What really sealed the fate of the grilled cheese as an American classic, though, was the invention of processed cheese in 1911. In 1916, James L. Kraft devised a method of pasteurizing his factory-made cheese (produced from shredded and repasteurized refuse cheddar mixed with sodium phosphate) so it could be shipped long distances without spoiling. Thus, you could always have some Kraft cheese on hand without worrying about mold. There were two other details, though, that made Kraft American cheese especially great for cheese dreams. First, it came in squares exactly the same size as standard sandwich bread, which was just starting to come pre-sliced. Second, it had a lower melting point than cheddar, so what it lacked in flavor, it made up for in gooeyness.
By the 1920s, cheese dreams had become a staple of both lunch counters and ladies’ luncheons, beloved as a quick, light, easy meal. Although the term “cheese dream” was still in use as late as the early 1960s, by the ’30s, it had started to be overtaken first by “toasted cheese” and finally by “grilled cheese.”
It is unclear who first realized that grilled cheese and soup make an excellent lunch combination on a chilly day. But by 1940, it was so widespread that Big Food had picked up on it. An ad for Heinz soups proposed a menu for a “Hearty Hurry-Up Luncheon” that included a grilled cheese sandwich. Tragically, though, whoever came up with this meal recommended Heinz Vegetarian Vegetable Soup. Did they not realize that the soup that goes best with grilled cheese is creamy tomato? (Dietitians also supported tomato soup as a good source of vitamin C.)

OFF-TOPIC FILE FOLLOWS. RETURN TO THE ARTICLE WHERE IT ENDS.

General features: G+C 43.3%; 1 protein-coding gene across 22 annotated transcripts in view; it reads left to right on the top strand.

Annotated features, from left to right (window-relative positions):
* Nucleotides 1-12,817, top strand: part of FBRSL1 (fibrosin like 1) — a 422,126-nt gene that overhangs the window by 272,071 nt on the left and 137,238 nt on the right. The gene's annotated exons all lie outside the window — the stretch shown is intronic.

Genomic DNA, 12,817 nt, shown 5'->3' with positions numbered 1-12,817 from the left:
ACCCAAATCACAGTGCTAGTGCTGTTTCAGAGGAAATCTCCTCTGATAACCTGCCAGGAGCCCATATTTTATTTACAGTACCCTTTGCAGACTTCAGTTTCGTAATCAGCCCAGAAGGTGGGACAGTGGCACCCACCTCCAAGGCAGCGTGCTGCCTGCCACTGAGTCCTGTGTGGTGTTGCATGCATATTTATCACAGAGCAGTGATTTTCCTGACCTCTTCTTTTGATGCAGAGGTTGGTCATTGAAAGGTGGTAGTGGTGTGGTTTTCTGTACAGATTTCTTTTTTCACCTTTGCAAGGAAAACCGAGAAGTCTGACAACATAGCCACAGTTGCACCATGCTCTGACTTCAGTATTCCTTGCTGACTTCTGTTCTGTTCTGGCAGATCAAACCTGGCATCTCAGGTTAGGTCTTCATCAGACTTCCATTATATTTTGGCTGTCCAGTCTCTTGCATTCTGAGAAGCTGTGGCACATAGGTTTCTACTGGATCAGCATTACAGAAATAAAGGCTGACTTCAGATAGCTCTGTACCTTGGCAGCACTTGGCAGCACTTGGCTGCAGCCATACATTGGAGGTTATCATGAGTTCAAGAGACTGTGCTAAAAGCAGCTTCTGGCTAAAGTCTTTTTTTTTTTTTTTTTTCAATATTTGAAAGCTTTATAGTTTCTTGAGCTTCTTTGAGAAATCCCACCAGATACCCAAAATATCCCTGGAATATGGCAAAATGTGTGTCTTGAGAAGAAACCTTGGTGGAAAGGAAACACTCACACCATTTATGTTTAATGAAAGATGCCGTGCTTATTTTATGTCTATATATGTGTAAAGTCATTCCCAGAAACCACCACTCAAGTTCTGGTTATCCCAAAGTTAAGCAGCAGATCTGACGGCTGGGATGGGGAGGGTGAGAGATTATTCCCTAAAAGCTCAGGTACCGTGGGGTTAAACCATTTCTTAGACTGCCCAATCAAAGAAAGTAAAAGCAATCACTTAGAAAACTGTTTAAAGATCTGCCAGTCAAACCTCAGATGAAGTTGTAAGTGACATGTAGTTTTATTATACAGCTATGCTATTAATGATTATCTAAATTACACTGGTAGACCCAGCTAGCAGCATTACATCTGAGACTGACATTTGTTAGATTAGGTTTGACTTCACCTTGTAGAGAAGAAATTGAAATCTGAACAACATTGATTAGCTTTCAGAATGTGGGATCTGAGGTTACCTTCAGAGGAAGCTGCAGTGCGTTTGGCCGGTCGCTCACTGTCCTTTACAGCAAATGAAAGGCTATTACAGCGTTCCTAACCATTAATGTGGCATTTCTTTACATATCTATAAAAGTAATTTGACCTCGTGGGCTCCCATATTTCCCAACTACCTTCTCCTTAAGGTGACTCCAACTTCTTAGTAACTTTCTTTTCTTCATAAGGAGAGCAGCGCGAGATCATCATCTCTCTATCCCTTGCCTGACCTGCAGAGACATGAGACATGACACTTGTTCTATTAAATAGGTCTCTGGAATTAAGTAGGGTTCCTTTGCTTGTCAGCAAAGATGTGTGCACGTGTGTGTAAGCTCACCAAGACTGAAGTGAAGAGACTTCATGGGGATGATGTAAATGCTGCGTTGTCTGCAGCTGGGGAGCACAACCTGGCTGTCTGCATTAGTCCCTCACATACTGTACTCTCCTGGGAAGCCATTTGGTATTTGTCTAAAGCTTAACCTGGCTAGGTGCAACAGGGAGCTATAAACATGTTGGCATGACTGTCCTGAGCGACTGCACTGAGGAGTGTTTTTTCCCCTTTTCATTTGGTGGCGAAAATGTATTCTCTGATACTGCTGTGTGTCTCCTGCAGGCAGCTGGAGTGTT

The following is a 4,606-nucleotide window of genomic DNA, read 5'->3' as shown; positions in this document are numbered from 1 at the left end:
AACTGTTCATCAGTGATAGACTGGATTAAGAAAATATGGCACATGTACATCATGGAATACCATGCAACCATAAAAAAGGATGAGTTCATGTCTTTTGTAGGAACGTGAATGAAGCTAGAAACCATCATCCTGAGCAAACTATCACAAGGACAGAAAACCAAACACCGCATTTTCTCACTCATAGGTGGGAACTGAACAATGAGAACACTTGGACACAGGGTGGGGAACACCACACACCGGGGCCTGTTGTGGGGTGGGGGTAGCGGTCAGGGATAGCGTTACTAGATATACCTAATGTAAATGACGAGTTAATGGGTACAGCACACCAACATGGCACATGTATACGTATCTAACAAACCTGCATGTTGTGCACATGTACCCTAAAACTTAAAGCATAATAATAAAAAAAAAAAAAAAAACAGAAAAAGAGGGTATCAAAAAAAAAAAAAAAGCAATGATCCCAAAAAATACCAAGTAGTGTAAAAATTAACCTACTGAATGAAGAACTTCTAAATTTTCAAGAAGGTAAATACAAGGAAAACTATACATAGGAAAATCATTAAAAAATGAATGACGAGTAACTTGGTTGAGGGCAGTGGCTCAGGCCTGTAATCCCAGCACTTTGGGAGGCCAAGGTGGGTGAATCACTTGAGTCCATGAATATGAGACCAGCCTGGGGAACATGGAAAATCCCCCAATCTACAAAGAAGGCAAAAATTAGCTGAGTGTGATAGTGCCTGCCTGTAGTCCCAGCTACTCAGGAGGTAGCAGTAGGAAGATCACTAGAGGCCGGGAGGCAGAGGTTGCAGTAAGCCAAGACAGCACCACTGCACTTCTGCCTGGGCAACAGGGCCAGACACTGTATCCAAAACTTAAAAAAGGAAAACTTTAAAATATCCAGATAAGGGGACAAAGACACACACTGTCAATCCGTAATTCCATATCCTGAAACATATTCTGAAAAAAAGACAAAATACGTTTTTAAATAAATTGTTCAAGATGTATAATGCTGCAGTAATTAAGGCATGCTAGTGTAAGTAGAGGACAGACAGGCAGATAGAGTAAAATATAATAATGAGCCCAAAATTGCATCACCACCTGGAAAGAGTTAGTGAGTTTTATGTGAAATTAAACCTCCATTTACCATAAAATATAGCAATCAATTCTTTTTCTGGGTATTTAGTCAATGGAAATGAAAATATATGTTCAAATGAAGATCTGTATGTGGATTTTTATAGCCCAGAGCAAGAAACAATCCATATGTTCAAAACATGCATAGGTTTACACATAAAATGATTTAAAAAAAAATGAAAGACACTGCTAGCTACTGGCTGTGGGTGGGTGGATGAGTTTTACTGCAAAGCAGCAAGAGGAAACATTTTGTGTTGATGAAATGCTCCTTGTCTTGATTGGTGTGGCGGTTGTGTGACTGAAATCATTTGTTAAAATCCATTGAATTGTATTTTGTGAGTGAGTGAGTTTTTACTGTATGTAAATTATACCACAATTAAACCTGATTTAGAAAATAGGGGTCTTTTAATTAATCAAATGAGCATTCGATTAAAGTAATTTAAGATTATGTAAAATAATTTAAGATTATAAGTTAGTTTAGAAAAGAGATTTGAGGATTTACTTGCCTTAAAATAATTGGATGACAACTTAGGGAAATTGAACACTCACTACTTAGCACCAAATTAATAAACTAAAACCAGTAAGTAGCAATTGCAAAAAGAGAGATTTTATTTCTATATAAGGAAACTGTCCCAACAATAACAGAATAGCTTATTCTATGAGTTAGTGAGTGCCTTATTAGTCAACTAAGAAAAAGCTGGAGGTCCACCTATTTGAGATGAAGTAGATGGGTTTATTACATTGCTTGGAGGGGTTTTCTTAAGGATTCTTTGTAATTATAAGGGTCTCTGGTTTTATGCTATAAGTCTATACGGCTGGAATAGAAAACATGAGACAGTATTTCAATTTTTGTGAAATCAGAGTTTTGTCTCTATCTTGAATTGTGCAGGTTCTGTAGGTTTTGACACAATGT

Now more than a century on, grilled cheese remains a lunchtime staple of diners, cafeterias, sandwich shops, and more upscale establishments, who try to make the grilled cheese more “grown up” by using European cheeses or by adding all sorts of embellishments, like chicken or steak or mozzarella sticks or mac-and-cheese bites or jalapeño poppers. Every few years, someone comes up with a new innovation, like grilling both sides of the bread, spreading the exterior with mayonnaise instead of butter for extra crunch, or covering the outside in toasted bits of cheese (also known as frico).
All of these newfangled methods produce tasty and satisfying grilled cheeses, but the truth is, the best grilled cheese will always be the plain unembellished white bread and Kraft American cheese grilled cheese your parents made for you when you were little, either for lunch or early dinner, served on a plastic children’s plate with a small cup of chocolate milk. Or the one they may still make for you when you come home to visit. No one has to cut it into the shape of a heart for you to recognize its message: Here is unconditional love and comfort in sandwich form.